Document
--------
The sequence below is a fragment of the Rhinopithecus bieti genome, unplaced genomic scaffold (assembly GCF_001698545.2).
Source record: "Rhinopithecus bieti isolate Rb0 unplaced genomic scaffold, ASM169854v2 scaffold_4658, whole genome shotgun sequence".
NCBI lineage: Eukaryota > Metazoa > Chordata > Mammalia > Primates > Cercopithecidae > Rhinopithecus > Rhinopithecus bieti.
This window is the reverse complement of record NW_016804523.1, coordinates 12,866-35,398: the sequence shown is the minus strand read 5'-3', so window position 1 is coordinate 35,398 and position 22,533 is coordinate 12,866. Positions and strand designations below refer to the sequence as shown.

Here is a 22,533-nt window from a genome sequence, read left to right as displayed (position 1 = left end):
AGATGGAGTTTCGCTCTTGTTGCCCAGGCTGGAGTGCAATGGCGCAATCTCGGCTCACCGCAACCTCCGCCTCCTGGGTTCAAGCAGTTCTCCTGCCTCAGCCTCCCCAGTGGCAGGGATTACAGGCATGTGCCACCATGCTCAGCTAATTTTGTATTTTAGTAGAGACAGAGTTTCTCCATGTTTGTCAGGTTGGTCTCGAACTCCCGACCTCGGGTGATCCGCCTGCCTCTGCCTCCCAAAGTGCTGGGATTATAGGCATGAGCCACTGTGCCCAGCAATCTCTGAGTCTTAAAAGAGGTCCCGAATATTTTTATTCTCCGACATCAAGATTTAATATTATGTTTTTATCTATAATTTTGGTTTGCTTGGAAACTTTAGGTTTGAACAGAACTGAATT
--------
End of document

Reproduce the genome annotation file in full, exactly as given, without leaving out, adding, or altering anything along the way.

The sequence below is a fragment of the Rhinopithecus bieti genome, unplaced genomic scaffold (assembly GCF_001698545.2).
Source record: "Rhinopithecus bieti isolate Rb0 unplaced genomic scaffold, ASM169854v2 scaffold_4658, whole genome shotgun sequence".
NCBI lineage: Eukaryota > Metazoa > Chordata > Mammalia > Primates > Cercopithecidae > Rhinopithecus > Rhinopithecus bieti.
This window is the reverse complement of record NW_016804523.1, coordinates 12,866-35,398: the sequence shown is the minus strand read 5'-3', so window position 1 is coordinate 35,398 and position 22,533 is coordinate 12,866. Positions and strand designations below refer to the sequence as shown.

Here is a 22,533-nt window from a genome sequence, read left to right as displayed (position 1 = left end):
AGATGGAGTTTCGCTCTTGTTGCCCAGGCTGGAGTGCAATGGCGCAATCTCGGCTCACCGCAACCTCCGCCTCCTGGGTTCAAGCAGTTCTCCTGCCTCAGCCTCCCCAGTGGCAGGGATTACAGGCATGTGCCACCATGCTCAGCTAATTTTGTATTTTAGTAGAGACAGAGTTTCTCCATGTTTGTCAGGTTGGTCTCGAACTCCCGACCTCGGGTGATCCGCCTGCCTCTGCCTCCCAAAGTGCTGGGATTATAGGCATGAGCCACTGTGCCCAGCAATCTCTGAGTCTTAAAAGAGGTCCCGAATATTTTTATTCTCCGACATCAAGATTTAATATTATGTTTTTATCTATAATTTTGGTTTGCTTGGAAACTTTAGGTTTGAACAGAACTGAATT